Wednesday, February 22, 2012

Ode to the Canned Tomato

Although it is true that fresh over canned veggies is often the better choice, sometimes there is just no time. You’re in luck because canned tomatoes are just as good as fresh! Plus, after a long day of work and maybe a workout at the gym, coming home and cooking dinner is a daunting task! So, if some canned tomatoes will help to make your cooking a little easier and healthier, I say go for it!

Why Have You Done A Good Thing?

Tomatoes (canned or fresh) are filled with powerful antioxidants, such as beta-carotene and lycopene. These nutrients help our cells fight off enemies and keep us strong. These red delights are low-calorie, with fiber to boot, making them a great BANG for your BITE. Finally, they are a Your Secret Ingredient pick because of their important role in so many different recipes, making you more likely to make a quick weeknight dinner with these cans on hand. Go you!

Quick Tip: sometimes, canned foods (including tomatoes) can be high in sodium. It is important to read the label and choose the brand with the least amount of sodium (the lower the better). You can also rinse the contents to lower the sodium by about half. Look at the ingredients; they should only be tomatoes and/or juice of tomato.

Your Secret Ingredient Brand Picks: Pomi Canned Tomato Varietites, San Marzano Canned Tomato Varieties, Hunt’s No Salt Added Plum/Diced Tomatoes, and Shoprite No Salt Added Peeled Tomatoes

10 quick weeknight meals to make with canned tomatoes: you will be doing your waistline & body good!

1. Want to make homemade tomato sauce, but don’t have the energy to go to the grocery store? Grab a can of tomatoes from your pantry and follow along: Sautee onion and garlic in olive oil, add any chopped veggies you have on hand, add any combination of fresh, cherry or canned tomatoes. Season with salt, pepper, basil or oregano- simmer. For extra protein, try adding a couple of lean burger patties or low-sodium canned beans in to the sauce. Or top sauce on store-bought veggie-filled ravioli or tortellini. For a fancy fake-out, bake your new tomato sauce with the ravioli or tortellini and a sprinkle of cheese for a lasagna fake-out!

2. Roasted veggies with pasta and tomatoes.

Chop any vegetables (I like mushrooms, zucchini, broccoli, and onion), coat with a little olive oil and salt, and roast in oven on 400F for 25-30 minutes. Do this step on a day when you have extra time (maybe Sunday) and then just keep in the fridge. *Those veggies will be good to snack on, too. Cook whole-wheat pasta according to instructions. Place ¼- ½ cup of pasta in a bowl, along with 1 cup of roasted veggies. Add ½ cup chopped canned tomatoes. Heat up and sprinkle parmesan cheese on top for a complete meal.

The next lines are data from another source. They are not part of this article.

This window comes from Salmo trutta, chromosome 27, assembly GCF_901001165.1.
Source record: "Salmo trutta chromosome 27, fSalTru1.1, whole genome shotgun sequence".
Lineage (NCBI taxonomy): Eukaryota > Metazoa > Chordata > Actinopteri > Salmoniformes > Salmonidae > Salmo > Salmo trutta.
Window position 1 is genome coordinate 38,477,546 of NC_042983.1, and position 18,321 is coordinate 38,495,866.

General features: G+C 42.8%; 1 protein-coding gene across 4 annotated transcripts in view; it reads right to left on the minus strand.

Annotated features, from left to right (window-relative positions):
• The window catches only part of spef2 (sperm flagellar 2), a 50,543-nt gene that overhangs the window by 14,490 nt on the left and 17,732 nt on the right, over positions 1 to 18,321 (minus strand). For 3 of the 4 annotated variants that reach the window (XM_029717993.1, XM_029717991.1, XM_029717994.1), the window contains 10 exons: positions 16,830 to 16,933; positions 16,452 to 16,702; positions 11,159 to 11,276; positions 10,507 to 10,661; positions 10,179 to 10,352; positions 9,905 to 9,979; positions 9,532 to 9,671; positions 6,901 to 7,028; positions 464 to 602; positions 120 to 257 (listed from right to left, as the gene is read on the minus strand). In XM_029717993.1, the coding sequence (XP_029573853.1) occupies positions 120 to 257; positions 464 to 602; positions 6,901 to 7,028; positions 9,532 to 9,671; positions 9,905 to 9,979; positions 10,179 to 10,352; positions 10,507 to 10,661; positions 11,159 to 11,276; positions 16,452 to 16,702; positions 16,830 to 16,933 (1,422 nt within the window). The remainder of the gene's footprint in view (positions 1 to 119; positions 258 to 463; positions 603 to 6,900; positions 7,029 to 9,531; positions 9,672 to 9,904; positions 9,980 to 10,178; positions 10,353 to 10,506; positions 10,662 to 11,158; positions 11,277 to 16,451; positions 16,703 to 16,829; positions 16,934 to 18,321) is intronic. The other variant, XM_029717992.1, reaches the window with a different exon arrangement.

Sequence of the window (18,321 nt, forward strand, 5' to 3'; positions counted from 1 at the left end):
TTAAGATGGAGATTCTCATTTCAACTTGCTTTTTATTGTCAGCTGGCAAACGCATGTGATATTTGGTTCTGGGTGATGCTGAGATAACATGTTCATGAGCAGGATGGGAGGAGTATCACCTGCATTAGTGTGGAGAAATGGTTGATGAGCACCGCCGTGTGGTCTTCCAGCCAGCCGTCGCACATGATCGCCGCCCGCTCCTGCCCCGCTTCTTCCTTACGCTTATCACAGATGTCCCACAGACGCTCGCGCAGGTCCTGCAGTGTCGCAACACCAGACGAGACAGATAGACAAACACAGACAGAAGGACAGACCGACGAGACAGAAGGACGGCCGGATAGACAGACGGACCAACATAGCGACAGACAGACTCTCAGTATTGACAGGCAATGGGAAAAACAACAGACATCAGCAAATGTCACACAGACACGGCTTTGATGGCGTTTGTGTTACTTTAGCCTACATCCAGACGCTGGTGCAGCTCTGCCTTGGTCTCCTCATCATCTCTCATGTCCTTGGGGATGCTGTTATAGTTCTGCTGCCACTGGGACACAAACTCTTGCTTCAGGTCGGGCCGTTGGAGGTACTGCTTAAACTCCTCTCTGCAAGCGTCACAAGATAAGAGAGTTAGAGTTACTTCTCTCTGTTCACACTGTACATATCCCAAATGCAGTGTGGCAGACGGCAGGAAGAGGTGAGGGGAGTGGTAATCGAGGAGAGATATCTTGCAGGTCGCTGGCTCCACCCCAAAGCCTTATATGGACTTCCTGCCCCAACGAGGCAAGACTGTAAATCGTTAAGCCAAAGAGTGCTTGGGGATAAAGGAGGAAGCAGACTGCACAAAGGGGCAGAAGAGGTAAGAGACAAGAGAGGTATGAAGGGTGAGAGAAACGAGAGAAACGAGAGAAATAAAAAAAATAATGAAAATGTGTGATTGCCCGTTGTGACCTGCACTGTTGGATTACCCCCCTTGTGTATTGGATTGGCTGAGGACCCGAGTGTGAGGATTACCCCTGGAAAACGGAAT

3. Turkey or Bean Chili.

Everyone has their favorite recipes but simply, sauté some veggies, season, add some ground lean turkey meat, beans, low-sodium broth, and canned tomatoes. Let simmer.

4. Soup

For a super-easy soup, sauté some veggies (including onion, celery, and carrots). Add meat and/or beans or lentils, 1-2 quarts of low-sodium broth, canned tomatoes, and anything else you have lying around such as left-over rotisserie chicken! Let simmer.

5. Fish with onion, tomato & olive

Season and cook fish in a bit of olive oil. Set aside on a plate and cover with tin foil. In same pan, use a little olive oil to sauté onions, then de-glaze pan by adding some white wine. Add in canned tomatoes and chopped, seeded kalmata olives. Let reduce for a few minutes and then top sauce on fish and serve.

6. Breakfast anyone? Don’t count canned tomatoes out. Look at this Israeli breakfast/lunch/dinner recipe we found, called Shukshuka:

7. Hungarian Lecso (vegetarian)

Check out this quick and easy vegetarian meal, starring canned tomatoes.

8. Use as a filling and/or sauce for stuffed peppers or stuffed cabbage. These are simple things to make. Mix some cooked brown rice with some lean ground meat (raw), seasoning, canned tomatoes & chopped veggies, stuff into pepper (halved and de-seeded) or cabbage leaf, cover with chopped, canned tomatoes, and bake in a pan, with fresh tomato sauce, at 350 for about 45 minutes, or until the meat is done.

9. Chicken A La Mexicana

In this dish, you simply brown the chicken in a deep sauté pan with olive oil on both sides- about 8-10 minutes total. Take out and set aside. Saute onions in a little olive oil until brown, then add chopped bell peppers, jalapenos (optional) and canned tomatoes. Add the chicken back in and let simmer until done, about 15 minutes.

10. Salsa

Finely chop onion, jalapenos and canned tomatoes, season with salt to taste- mix. Use as a condiment for a turkey or chicken sandwich to form an easy weeknight meal.

Next time you go grocery shopping, be sure to stock up on some canned tomatoes and then use these simple recipes to start cooking!

--Samantha Jaocbs, MS RD CDN

Monday, February 13, 2012

Time for a Round-Up: Chocolate by Number…

There is nothing sweeter than a chocolate valentine. As a chocoholic myself, I love a holiday that worships the cocoa bean. But not all chocolates are created equal. To give your sweetie a chocolately and healthy valentine, know your chocolate by number…

Why have you done a good thing?